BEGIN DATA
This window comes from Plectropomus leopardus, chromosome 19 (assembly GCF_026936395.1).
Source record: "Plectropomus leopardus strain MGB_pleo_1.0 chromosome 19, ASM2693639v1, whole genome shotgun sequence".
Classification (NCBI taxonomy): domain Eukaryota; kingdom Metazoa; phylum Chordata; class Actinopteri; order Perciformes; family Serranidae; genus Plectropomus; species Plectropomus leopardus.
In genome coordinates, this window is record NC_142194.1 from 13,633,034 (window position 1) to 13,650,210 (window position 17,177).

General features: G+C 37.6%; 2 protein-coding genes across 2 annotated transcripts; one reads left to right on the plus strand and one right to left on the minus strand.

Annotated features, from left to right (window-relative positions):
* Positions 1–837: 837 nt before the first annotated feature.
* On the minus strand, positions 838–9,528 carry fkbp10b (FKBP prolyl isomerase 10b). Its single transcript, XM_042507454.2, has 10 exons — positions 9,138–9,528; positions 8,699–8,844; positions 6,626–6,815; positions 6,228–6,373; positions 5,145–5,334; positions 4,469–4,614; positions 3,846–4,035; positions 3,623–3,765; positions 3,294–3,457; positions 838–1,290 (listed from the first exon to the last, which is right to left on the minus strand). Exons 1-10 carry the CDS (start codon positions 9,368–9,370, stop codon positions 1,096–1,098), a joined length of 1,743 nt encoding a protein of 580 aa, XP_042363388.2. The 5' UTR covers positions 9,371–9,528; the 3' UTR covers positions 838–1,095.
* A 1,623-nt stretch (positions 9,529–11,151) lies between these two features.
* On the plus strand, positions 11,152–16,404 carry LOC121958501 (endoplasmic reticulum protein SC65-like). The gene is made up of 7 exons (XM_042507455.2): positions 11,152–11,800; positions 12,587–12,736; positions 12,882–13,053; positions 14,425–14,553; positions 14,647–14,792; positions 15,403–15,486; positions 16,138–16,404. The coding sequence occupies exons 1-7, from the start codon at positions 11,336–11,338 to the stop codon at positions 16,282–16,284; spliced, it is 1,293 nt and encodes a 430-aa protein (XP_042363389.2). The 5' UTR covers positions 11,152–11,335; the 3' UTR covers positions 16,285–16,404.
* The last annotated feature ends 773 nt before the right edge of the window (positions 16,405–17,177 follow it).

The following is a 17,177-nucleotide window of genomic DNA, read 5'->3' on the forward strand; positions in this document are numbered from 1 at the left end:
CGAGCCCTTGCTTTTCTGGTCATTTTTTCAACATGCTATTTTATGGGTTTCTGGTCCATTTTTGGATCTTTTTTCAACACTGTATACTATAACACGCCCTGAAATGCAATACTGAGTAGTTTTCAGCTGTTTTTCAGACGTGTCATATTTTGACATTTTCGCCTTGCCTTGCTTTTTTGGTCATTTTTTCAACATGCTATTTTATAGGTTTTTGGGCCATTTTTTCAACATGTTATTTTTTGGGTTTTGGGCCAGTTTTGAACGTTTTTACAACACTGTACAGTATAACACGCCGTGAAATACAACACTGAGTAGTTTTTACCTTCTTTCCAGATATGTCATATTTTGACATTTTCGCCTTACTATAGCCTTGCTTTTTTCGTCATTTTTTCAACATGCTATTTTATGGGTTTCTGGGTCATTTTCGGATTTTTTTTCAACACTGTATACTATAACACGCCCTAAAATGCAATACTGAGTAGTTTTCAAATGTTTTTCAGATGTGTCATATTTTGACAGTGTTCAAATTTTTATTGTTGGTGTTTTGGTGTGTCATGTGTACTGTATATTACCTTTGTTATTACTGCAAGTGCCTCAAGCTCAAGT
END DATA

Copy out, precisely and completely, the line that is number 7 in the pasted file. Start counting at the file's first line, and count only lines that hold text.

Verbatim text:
* Positions 1–837: 837 nt before the first annotated feature.